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Missing teen's siblings believe Phylicia Barnes is alive

More than a month after the Monroe teen disappeared, NewsChannel 36 gets an up close look at the investigation, sitting down with some of the last people to see Phylicia Barnes.
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BALTIMORE, MD -- On the corkboard outside the homicide unit at the Baltimore Police Department, detectives have posted fliers with photos of the victims they are seeking justice for.

Among them you'll find a fresh-faced teenager in a pink shirt smiling in a self-portrait. Phylicia Barnes is officially listed as Missing.

16-year-old Phylicia, a senior at Union Academy in Monroe, North Carolina, was last seen Dec. 28 from her half-sister's apartment in Baltimore. The teenager was there for her Christmas vacation, visiting her older half-siblings and other relatives in Baltimore. A child of divorced parents, she'd only recently reconnected with that portion of her family.

She actually found us on Facebook about two years ago, Kelly Barnes, a daycare worker, explained.

As soon as we got in contact with her, it was like a bond immediately, Deena Barnes, a pharmacy tech, said.

It was our little sister, as soon as we met her, Bryan Barnes, a firefighter, added.

The three siblings sat down with NewsChannel 36 at their uncle's home in Baltimore for a rare interview. Since Phylicia's disappearance, they've grown increasingly frustrated with the media coverage and with the cloud of suspicion that seems to hang over the family.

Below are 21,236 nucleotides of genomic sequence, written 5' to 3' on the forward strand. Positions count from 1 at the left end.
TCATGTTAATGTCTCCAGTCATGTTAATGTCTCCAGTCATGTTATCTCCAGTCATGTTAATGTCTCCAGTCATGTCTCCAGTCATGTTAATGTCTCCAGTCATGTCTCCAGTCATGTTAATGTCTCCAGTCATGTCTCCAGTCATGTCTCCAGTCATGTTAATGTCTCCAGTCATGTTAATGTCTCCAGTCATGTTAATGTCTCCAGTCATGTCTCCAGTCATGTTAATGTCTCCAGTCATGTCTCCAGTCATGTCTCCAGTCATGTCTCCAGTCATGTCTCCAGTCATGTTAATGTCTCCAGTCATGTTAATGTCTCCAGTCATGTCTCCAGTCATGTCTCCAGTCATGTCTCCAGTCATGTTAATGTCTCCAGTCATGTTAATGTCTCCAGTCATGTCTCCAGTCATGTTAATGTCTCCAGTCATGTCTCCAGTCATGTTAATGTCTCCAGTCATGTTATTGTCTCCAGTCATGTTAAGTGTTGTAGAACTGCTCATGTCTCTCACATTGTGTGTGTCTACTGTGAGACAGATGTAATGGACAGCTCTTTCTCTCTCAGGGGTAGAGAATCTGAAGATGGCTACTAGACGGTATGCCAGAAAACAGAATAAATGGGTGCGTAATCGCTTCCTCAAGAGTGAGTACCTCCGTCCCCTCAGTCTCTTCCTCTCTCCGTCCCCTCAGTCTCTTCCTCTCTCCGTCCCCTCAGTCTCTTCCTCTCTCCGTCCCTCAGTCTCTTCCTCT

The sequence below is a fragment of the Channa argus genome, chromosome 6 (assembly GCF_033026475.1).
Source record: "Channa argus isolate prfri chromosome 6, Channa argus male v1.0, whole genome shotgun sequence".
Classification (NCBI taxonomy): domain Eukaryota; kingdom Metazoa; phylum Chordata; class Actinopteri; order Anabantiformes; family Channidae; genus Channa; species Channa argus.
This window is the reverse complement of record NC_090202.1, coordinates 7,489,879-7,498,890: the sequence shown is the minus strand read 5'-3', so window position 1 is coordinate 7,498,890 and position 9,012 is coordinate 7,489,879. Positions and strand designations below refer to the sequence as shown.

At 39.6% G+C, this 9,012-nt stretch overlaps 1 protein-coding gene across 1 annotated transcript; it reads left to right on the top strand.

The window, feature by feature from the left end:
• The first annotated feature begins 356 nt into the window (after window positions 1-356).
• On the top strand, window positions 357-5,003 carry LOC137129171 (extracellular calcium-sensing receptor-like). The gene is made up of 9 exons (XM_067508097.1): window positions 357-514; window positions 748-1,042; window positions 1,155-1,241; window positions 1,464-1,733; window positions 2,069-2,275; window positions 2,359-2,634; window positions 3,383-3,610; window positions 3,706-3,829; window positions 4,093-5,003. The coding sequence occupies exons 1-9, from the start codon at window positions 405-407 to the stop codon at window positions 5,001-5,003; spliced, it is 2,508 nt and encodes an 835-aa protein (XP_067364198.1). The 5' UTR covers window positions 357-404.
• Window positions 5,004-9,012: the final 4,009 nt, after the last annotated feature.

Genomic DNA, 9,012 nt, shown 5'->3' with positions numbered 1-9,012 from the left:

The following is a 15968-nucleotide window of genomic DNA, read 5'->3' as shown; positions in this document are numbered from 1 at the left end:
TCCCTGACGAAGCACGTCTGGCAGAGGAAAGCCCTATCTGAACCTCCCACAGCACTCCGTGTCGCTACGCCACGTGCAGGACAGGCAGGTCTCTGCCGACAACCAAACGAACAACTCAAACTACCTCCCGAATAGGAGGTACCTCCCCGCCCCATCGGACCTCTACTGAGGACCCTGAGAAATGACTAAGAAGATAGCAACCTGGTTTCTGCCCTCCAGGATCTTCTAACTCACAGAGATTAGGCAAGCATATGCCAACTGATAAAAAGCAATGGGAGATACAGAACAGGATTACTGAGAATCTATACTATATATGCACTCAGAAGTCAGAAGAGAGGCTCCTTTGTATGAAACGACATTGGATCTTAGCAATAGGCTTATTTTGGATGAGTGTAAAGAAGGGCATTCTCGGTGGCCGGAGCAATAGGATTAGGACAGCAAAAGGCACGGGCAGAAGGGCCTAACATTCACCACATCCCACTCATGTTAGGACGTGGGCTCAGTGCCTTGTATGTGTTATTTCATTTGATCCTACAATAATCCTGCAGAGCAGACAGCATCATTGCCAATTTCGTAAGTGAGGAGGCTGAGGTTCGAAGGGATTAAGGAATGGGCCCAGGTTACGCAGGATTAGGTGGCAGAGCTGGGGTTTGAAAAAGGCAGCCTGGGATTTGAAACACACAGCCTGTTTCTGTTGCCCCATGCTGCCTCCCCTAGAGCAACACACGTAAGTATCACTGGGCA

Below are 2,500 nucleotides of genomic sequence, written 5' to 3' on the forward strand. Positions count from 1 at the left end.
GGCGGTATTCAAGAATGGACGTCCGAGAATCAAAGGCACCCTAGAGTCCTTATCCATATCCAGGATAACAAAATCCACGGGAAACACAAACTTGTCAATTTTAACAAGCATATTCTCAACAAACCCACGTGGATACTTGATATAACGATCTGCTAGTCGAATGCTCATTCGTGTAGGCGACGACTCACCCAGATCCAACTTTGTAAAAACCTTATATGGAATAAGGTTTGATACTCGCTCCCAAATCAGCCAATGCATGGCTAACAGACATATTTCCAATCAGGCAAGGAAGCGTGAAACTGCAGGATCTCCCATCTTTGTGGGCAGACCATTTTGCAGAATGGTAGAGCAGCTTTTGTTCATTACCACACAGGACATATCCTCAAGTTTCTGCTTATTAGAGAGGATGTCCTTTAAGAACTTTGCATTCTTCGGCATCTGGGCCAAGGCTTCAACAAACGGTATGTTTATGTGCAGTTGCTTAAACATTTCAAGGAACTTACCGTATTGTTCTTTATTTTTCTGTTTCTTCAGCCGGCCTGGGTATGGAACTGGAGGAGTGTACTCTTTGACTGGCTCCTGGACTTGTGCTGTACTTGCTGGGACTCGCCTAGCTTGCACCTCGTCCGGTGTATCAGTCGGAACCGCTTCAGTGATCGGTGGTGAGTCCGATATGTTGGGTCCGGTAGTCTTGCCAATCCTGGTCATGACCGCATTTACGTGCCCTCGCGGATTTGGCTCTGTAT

We don t know anything besides that she s gone, Deena Barnes said.

We don t know what we can do to help, Bryan added.

According to Deena, she left Phylicia asleep at her northwest Baltimore apartment on the morning of December 28, a Tuesday, at 8:45 a.m. When Phylicia woke up, she started texting with both Deena and Kelly. The girls say they discussed plans for the day and the week. Deena was scheduling hair appointments. Kelly planned to pick Phylicia up after work.

She knew I was coming to get her from work, Kelly said, But the last time I actually heard from her was 11:08 that morning. That was the last time she responded to any of my text messages.

Deena says she heard from her at 12:23 p.m. After that, the messages stopped.

Just after 1 p.m, Deena heard from her ex-boyfriend. The couple was in the midst of a break-up at the time, and he was moving out of the apartment. He had a key, and texted that he was in the apartment and had noticed Phylicia's phone ringing. He told Deena she was asleep.

As the afternoon wore on, both sisters assumed that Phylicia had found other things to do. It wasn't until 6p.m. when Deena arrived home from work that she started to panic. She called her brother, her sister, and her ex. Phylicia wasn't with her siblings, and Deena's ex-boyfriend wasn't answering the phone.

After 7, she finally spoke to him. He said he'd left Phylicia asleep at 1:30 p.m.

NewsChannel 36 won't name the young man because he has not been accused of a crime. He was interviewed by police several times, and has since hired an attorney. He does not have a criminal record. Deena declined to say if she believes what he has told her.